- Place the egg in a mesh sieve and using the back of a spoon (or your clean fingers, press the egg through the sieve, scraping the outside of the sieve as the egg is pressed through. Continue in this method until all of the egg has passed through the mesh.
Assemble the iceberg wedge salad
Assemble the iceberg lettuce recipe for a group all at once and bring them out on a platter or individual plates to serve — or set up a wedge salad bar, with all the ingredients laid out for everyone to help themselves. I prefer to plate them all before serving, but if you have any picky eaters, you may be better off letting them help themselves.
Tips on assembly:
- Dollop the dressing over the iceberg lettuce wedge first, before adding any other ingredients. It’ll help the rest of the goodies STICK. Some toppings will still fall pell-mell down the slope of greens, but at least with a hearty dollop of blue cheese dressing, they stand a better chance of clinging to the peak of lettuce.
- Don’t overdo it on any of the toppings. Yes, I know you like bacon, but trust me, all of these ingredients interplay so well together in this iceberg lettuce recipe, you’ll want equal parts of everything. I promise, you can have bacon for breakfast…
You should have seen the look on my husband’s face when I brought these Steakhouse Wedge Salads to the table for dinner. It was simultaneous joy and disbelief. “I haven’t had a wedge salad since the last time I went to a steakhouse — and how many years ago was that?” as he sprinkled on more croutons and blue cheese. “We should definitely do this more often,” he muffled in between bites. I concur. It’s an indulgence, but worth every calorie.
More classic salad recipes:
- Tangy Friseé Lardons Salad
- Summer Strawberry Poppyseed Salad
- Spinach Bacon and Warm Goat Cheese Salad with Bacon Vinaigrette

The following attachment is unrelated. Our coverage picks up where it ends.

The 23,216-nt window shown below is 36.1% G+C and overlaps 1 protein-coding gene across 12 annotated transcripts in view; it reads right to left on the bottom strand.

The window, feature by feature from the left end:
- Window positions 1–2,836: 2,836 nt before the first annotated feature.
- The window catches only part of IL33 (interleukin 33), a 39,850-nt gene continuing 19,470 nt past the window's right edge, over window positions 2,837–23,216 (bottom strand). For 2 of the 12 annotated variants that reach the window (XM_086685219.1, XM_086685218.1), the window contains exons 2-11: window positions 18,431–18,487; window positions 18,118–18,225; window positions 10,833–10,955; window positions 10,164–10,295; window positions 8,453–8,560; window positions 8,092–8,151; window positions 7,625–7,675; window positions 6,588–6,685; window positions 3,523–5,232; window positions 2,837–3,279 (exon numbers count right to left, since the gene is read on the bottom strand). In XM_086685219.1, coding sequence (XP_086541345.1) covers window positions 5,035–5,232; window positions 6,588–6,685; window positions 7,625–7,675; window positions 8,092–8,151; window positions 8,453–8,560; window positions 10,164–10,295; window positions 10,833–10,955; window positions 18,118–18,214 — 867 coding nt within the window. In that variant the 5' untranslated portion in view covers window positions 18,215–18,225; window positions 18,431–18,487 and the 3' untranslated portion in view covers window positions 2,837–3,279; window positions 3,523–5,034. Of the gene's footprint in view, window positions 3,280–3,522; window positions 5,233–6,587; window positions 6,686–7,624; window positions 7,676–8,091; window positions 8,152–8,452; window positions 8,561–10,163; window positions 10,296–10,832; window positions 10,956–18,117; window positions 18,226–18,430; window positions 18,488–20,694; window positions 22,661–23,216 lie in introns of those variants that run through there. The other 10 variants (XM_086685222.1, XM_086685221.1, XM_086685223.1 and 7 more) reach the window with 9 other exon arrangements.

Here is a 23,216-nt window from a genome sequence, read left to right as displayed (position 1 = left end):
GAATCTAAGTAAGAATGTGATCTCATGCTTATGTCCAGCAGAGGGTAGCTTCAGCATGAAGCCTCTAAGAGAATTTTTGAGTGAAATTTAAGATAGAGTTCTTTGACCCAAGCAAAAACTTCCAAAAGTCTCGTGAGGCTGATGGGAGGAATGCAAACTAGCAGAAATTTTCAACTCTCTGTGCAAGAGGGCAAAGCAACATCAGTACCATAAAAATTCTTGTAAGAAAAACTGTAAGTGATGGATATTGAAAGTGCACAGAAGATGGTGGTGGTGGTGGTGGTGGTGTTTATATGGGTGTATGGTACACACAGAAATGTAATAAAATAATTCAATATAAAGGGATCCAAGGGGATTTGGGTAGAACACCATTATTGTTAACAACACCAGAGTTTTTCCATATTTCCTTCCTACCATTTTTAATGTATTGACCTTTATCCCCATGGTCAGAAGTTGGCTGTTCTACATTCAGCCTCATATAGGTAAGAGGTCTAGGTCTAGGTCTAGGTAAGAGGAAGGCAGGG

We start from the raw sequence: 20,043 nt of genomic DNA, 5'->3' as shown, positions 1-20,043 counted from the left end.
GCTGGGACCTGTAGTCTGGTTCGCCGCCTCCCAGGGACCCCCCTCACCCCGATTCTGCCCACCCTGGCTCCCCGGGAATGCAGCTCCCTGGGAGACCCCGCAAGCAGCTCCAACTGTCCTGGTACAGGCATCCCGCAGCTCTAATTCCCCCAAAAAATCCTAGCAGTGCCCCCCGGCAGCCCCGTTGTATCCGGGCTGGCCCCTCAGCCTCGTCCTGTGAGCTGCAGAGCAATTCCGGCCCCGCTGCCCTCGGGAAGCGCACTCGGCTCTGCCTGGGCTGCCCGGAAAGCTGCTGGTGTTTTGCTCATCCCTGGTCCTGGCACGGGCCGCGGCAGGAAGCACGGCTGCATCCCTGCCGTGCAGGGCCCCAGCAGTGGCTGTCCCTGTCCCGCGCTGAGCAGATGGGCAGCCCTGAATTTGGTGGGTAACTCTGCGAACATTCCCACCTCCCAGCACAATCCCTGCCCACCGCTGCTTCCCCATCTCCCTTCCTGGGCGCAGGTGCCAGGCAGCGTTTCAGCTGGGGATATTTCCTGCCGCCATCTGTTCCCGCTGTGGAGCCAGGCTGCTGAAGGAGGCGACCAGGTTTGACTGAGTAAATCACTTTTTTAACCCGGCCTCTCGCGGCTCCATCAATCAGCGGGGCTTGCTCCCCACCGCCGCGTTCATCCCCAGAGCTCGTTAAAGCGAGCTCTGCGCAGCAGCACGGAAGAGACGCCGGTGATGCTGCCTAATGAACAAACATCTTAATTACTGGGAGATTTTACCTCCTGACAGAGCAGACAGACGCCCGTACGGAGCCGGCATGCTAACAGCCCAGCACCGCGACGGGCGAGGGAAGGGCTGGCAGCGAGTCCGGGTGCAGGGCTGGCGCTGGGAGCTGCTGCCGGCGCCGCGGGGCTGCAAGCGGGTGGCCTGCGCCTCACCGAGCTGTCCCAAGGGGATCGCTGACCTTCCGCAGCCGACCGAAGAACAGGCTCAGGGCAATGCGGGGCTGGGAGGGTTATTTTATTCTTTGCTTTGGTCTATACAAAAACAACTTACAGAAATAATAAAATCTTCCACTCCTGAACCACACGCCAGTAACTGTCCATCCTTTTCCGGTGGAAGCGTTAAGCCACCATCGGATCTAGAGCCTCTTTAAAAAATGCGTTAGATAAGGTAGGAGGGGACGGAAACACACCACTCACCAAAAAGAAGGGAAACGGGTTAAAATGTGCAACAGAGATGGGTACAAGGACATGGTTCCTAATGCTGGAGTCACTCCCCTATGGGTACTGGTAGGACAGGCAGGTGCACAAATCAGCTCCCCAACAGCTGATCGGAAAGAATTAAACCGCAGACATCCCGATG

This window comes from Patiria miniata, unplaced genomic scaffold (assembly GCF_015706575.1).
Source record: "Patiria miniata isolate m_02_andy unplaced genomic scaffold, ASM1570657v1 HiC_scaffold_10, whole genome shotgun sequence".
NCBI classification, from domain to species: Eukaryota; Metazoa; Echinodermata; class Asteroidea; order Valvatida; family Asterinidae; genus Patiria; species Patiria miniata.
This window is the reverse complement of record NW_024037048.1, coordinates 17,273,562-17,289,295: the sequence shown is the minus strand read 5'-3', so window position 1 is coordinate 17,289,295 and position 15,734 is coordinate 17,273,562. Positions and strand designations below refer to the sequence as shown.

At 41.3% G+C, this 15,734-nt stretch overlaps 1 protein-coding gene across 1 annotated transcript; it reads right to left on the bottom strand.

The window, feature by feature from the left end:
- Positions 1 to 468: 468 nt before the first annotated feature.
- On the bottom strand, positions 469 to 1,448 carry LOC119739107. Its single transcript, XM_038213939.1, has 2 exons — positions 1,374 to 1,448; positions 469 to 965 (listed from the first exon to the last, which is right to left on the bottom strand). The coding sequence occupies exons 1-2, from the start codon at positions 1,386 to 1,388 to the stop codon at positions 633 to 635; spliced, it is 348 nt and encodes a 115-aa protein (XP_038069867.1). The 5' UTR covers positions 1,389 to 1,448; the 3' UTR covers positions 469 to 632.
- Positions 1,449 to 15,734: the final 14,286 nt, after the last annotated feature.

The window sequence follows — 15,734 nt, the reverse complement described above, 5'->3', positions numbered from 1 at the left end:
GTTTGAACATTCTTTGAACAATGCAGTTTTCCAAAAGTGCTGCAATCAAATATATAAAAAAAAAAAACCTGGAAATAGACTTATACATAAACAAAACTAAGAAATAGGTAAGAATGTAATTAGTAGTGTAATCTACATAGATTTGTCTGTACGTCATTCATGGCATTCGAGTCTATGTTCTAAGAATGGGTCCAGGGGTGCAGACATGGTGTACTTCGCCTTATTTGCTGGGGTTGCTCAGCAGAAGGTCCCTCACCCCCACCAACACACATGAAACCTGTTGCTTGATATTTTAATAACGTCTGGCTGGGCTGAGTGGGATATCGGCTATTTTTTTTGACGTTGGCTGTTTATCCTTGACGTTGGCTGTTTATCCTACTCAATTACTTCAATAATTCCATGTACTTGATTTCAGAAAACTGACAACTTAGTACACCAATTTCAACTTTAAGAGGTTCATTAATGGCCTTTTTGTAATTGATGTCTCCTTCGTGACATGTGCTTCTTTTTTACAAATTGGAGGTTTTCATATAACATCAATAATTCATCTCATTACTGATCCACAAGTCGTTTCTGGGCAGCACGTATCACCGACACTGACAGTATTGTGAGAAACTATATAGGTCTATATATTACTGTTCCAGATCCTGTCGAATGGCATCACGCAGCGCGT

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Classic Steakhouse Wedge Salad
- 2 slices sourdough bread crusts removed
- 2 teaspoons olive oil
- 1/2 teaspoon dried oregano
FOR WEDGE SALAD:
- 1 head iceberg lettuce
- 4 strips bacon
- 1/2 medium carrot grated
- 1 cup grape or cherry tomatoes quartered
- 1/3 cup red onion finely minced
- 2 large eggs
- 1/2 cup blue cheese dressing
- 1/4 cup blue cheese crumbles
- 1 ripe Haas avocado peeled and diced
FOR THE CROUTONS:
- Preheat the oven to 325°.
- Tear the bread into smallish chunks and put them in a mini food processor. Pulse several times until you have medium sized shreds and crumbles of bread (the more stale the bread, the better for pulsing into uneven shards).
- Transfer the bread to a baking sheet. Drizzle with olive oil and oregano and toss to coat. Spread the bread evenly onto the pan and bake for 8 minutes. Stir the bread and return to the oven for an additional 8 minutes or until the breadcrumbs are light brown and very crispy. Set aside to cool.
FOR THE SALAD:
- Bring a small pot of water to a boil. When the water is boiling add the eggs and cook for 6 minutes. Drain the water and rinse the eggs with cold water to stop the cooking. When the eggs are cool enough to handle, remove the shells and either finely dice the egg, or sieve it through a mesh sieve by adding the egg to the sieve and pressing firmly on it with the back of a spoon until it's forced through the the tiny holes (note, this takes a little elbow grease). Scrape the egg off of the back of the sieve and transfer to a bowl.
- While the croutons are toasting and egg is cooking, chop the bacon into 1/2" pieces. Heat a medium skillet over medium high heat. When the pan is hot, add the bacon to the skillet and fry, stirring occasionally until crispy and golden. Transfer the bacon to a dish lined with paper towels to soak up the excess fat. Set aside.
- Remove any wilted or discolored leaves from the outside of the lettuce. Cut the iceberg lettuce into quarters through the core. Turn each quarter onto a flat side and trim the tough core from each piece.
- Place each wedge of lettuce onto individual plates or one large platter. Divide the blue cheese dressing over each iceberg lettuce wedge. Sprinkle each with tomatoes, grated carrot, red onions, blue cheese crumbles, bacon, egg and avocado. Add a few tablespoons of toasted croutons to each salad and serve.